Staff Sergeant Eddie Schall

I came to New York on Friday afternoon to spend four days with my father. It had been a month since I had been able to visit. I call him most days and for about the last two weeks, the calls have gotten harder and harder. He’s been facing increasing dementia for a while now, but it appeared to have taken a pretty sudden turn for the worst. My three siblings are all close by and they reported the same thing — dad was no longer just confused and prone to repeating things. There was a real break from reality.

When I arrived Friday, he was getting ready for Passover dinner with the family. He was happy to see me and explained to his aide that Lawrence, an old and dear family friend, had arrived. She told him I was one of his sons, but he brushed that aside as nonsense. It took me a while to explain, but he eventually seemed to accept I was one of his children. For some time now, he has seemed to believe he has five children, not the four there are in reality. The fifth is actually my sister’s boss, the President of NYU. “Do you think John is confused about the family relationship?” he asks. “No,” I answer, “I think John understands,” and we move on.

As my dad was getting dressed to go out, he inquired: “When do you think I will be discharged from the Army?” And so it began. My dad was honorably discharged from the Army in 1945 or ’46 after having served 42 months. He had graduated from Princeton in ’39 and Harvard Law School in ’42. Back then, such people were drafted and served. My dad’s current reality is that he is in the Army and can’t seem to get out. I decided to go with the flow and took out his Army jacket to show him. He insisted on wearing it to Passover dinner. I saw no reason to fight that. He looked quite handsome after all. While we were in the street, me pushing him in his wheelchair over to dinner, we passed a homeless man in the street, asking passers-by for money. When we walked past, he stood up and saluted my dad: “Welcome home, Sergeant. Thank you for your service.” My dad didn’t seem to notice, but that little encounter just about brought me to my knees.

Despite all this, we have spent some sweet time together. This morning, my brother Rich and I drove Sergeant Schall to Morristown, NJ where he grew up. Being out and in familiar territory brought a lot of clarity to my dad. He told story after story, all pretty accurate as far as we could tell. He really loved the adventure, including, it seemed, a trip to the cemetery where his parents and his wife, our mom, are laid to rest. He knew pretty much everyone there and had a story to share about each one. He asked briefly where exactly he would be buried. He asked if they would move our mom over so he could fit neatly by the Schall marker. No need, we said, he’d fit just fine right next to mom. Just like our dad of old, he quickly moved onto something else.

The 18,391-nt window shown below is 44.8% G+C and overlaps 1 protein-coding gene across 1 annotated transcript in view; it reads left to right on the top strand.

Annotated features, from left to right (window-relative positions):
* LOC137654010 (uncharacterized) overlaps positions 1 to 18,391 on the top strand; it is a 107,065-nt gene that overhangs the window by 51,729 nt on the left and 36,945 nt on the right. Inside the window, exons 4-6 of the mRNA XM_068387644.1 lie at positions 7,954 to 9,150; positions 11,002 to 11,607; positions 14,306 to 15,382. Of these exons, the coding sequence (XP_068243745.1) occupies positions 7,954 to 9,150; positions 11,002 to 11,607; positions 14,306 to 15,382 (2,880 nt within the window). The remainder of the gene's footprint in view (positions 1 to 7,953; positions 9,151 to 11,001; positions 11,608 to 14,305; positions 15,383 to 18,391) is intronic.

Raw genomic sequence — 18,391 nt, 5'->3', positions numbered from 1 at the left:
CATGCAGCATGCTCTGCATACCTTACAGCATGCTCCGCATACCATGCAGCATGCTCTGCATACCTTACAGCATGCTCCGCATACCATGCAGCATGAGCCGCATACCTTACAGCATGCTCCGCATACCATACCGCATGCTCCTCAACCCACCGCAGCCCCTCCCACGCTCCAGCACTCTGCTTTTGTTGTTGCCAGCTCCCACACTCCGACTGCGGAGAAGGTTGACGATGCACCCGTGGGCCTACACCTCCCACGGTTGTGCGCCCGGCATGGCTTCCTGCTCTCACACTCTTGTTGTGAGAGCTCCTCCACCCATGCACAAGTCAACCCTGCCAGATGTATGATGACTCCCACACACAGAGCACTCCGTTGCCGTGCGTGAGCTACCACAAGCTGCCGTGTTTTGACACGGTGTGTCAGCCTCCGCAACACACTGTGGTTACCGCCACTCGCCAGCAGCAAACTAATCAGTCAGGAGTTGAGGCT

Tonight, Sunday night, I was leaving his apartment and he begged me not to go. That had never happened before. He seemed genuinely frightened. “What was the man who was watching him going to do with him and where would he sleep tonight?” “There is no man watching you, dad, and you’ll be fine tonight, and sleep in the same bed you have slept in for 25 years.” Tears came to his eyes. “I am completely confused. I don’t have any idea what is happening, but I trust you, so you can go. Will I see you tomorrow?” “Yes, dad, you will see me tomorrow. I love you.”

I know thousands of people have gone through this before and I know I am unbelievably lucky to still have my dad at the age of 58. But it’s hard right now to imagine anything sadder than to see him this way. So, so sad.

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8 Responses to Staff Sergeant Eddie Schall

  1. Beth McKenna says:

    Beautifully written. Thanks for sharing this story. Your Dad is a wonderful man — always so full of life. The twists and turns of aging can be painful for those of us watching, but there is always the humor, too.

  2. This brought tears to my eyes. You, your dad, and your family are in my thoughts and prayers. Much peace, love, and blessings to you all.

  3. Nancy says:

    I am incredibly heartbroken from reading this. I don’t know your dad, but do know YOU and can feel through your beautiful words what this loss means to you and your family. My grandmother suffered 12 years with it, followed by 3 daughters (my maternal aunts) and my siblings and I all keep an eagle weather eye on my mom because of the family history. You are in my thoughts and prayers for peace.

  4. Didi says:

    Larry: you brought tears to my eyes. I know how difficult this is for you. I’m sorry. It’s a terrible thing to go through for all of you. I remember visiting my mom one time and finding some photographs of a young me with my dad …torn up in the waste basket. I felt terrible.

  5. I lost my father at age nine. That has always seemed wrong to me. But your essay reminds me that there is never a good time to lose a parent. Thank you for sharing your father with me.

  6. Ginger says:

    Oh Larry,

    I know your sentiments intimately. It was so hard seeing my dad go little by little via the grade aid of radiation. I do believe that everything in life is a lesson in humility. No matter how great we climb, at the end of the day and life; we are children of God and at the mercy of our mortal coil.

    Hugs!

    Ginger

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